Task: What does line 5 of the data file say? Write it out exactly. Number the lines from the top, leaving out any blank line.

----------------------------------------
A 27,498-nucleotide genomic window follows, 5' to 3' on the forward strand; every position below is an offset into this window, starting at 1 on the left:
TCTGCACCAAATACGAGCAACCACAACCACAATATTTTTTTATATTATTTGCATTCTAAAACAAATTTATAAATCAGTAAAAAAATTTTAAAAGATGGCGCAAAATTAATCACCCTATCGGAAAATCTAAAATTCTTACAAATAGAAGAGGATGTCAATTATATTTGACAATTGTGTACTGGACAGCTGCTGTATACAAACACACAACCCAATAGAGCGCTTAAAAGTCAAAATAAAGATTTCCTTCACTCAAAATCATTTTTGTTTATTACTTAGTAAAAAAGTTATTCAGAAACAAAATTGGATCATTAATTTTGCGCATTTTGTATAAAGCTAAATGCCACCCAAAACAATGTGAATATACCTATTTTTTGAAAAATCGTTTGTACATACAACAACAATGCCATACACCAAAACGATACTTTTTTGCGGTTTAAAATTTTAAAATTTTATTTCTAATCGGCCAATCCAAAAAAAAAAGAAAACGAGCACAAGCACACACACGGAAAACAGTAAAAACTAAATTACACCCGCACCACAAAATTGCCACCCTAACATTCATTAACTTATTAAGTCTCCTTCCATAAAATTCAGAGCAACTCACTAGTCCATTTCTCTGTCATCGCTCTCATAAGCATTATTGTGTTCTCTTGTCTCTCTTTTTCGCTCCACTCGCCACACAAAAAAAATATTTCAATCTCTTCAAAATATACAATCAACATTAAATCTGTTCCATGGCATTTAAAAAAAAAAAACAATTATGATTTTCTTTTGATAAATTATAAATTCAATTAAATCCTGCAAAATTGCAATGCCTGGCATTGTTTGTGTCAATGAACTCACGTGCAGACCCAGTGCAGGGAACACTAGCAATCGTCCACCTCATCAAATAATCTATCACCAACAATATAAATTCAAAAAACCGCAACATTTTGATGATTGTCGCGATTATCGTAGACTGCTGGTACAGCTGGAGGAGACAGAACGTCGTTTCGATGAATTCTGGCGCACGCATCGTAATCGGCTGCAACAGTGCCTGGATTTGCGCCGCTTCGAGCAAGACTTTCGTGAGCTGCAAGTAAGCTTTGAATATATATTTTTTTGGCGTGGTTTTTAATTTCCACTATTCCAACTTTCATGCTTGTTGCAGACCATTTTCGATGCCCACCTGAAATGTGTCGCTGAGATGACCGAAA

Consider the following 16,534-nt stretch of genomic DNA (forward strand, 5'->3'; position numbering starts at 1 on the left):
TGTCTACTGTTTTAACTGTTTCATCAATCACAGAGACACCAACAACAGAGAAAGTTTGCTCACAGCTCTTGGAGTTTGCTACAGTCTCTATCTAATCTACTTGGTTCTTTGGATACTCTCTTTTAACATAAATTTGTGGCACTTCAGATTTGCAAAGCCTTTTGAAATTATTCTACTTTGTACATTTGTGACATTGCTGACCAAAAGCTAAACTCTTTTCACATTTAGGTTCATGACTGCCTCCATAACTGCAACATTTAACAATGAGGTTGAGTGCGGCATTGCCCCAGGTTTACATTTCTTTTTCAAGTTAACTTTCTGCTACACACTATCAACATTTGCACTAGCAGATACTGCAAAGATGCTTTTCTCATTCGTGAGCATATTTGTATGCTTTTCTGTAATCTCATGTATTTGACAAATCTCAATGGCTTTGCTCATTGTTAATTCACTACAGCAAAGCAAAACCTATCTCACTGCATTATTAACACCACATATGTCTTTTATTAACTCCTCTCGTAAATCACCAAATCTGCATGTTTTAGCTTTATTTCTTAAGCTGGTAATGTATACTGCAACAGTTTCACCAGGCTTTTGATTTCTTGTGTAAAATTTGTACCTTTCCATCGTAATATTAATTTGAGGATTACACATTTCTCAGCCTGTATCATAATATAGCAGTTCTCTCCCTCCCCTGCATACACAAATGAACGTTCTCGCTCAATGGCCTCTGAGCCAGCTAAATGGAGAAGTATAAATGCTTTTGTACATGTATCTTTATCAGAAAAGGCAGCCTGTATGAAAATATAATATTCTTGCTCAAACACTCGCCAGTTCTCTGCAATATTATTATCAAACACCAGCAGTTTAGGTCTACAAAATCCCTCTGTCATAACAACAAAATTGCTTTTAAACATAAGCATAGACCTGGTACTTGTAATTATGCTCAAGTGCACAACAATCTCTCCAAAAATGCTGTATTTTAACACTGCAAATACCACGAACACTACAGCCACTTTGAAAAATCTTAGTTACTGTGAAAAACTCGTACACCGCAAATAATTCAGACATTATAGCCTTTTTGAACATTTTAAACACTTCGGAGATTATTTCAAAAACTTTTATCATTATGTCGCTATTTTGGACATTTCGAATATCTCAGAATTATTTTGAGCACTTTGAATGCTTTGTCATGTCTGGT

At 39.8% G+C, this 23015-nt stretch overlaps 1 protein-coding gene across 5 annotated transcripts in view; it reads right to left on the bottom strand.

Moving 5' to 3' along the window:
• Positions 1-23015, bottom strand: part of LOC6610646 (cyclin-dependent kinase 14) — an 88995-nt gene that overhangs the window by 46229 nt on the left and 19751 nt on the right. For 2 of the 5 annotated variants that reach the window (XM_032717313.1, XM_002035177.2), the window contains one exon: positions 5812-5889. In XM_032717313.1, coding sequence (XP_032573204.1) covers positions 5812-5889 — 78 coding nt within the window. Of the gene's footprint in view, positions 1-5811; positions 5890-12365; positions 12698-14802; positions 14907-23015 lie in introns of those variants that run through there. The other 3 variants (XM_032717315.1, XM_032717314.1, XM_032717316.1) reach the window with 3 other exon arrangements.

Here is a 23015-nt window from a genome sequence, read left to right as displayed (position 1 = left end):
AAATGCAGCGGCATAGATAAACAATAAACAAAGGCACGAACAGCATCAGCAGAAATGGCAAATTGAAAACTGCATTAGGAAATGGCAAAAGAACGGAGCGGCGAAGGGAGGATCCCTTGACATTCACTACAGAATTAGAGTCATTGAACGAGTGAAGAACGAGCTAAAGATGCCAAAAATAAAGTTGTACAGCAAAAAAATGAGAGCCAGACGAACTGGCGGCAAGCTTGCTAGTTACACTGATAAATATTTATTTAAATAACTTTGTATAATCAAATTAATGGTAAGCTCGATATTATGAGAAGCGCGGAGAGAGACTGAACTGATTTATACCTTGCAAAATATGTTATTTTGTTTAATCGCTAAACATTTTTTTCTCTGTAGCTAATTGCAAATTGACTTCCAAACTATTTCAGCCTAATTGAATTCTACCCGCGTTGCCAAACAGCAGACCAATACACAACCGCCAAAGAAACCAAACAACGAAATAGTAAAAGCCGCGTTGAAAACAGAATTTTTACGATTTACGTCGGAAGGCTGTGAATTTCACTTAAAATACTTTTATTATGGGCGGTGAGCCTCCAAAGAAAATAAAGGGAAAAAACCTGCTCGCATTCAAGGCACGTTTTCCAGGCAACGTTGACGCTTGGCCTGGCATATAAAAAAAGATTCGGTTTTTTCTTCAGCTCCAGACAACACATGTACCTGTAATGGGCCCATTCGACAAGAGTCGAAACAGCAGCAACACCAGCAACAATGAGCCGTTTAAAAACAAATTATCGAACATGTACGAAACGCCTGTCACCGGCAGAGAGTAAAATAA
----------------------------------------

At 39.8% G+C, this 23015-nt stretch overlaps 1 protein-coding gene across 5 annotated transcripts in view; it reads right to left on the bottom strand.